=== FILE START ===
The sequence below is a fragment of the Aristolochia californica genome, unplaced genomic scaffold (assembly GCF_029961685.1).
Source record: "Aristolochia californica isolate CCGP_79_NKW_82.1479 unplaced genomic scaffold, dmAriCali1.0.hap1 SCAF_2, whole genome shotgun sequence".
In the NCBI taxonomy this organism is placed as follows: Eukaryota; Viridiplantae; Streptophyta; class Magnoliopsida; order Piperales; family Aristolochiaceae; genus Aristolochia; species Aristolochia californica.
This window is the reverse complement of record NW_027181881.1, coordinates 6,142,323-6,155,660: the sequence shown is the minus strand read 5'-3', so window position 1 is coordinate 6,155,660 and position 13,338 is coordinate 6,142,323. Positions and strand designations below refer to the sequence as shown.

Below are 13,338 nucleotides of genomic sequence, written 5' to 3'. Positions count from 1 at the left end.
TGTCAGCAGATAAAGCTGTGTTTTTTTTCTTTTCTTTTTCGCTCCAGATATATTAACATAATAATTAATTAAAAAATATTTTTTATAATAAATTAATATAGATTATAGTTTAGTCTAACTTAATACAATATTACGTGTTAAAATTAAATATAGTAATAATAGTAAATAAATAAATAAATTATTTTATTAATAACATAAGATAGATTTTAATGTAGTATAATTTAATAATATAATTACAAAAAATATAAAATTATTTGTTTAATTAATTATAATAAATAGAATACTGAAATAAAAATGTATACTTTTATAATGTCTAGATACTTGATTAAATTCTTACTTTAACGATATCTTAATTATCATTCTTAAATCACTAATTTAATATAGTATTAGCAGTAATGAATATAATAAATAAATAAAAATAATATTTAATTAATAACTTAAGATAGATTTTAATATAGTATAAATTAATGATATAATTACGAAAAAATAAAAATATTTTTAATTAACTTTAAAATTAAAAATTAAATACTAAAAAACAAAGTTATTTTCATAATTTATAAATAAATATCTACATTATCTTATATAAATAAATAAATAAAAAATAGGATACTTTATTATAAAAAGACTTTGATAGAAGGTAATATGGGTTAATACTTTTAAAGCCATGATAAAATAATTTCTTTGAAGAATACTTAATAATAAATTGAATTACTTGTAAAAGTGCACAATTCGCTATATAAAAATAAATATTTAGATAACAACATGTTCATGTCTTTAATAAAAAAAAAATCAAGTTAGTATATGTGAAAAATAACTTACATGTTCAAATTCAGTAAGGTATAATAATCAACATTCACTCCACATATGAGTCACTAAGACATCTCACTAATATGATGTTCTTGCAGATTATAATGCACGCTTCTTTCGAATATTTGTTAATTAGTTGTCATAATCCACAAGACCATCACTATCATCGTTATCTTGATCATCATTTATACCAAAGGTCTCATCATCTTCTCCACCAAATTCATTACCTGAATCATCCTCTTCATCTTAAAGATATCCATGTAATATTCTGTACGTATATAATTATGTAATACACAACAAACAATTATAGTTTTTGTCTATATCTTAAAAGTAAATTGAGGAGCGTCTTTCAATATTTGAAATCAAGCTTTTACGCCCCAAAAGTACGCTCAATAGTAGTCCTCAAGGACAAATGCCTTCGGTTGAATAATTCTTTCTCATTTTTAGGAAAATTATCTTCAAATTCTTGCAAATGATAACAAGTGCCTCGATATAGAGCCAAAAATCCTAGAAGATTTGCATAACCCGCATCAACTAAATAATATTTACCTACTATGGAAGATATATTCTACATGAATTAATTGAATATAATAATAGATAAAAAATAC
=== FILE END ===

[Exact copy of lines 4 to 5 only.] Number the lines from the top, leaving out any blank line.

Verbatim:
This window is the reverse complement of record NW_027181881.1, coordinates 6,142,323-6,155,660: the sequence shown is the minus strand read 5'-3', so window position 1 is coordinate 6,155,660 and position 13,338 is coordinate 6,142,323. Positions and strand designations below refer to the sequence as shown.

Below are 13,338 nucleotides of genomic sequence, written 5' to 3'. Positions count from 1 at the left end.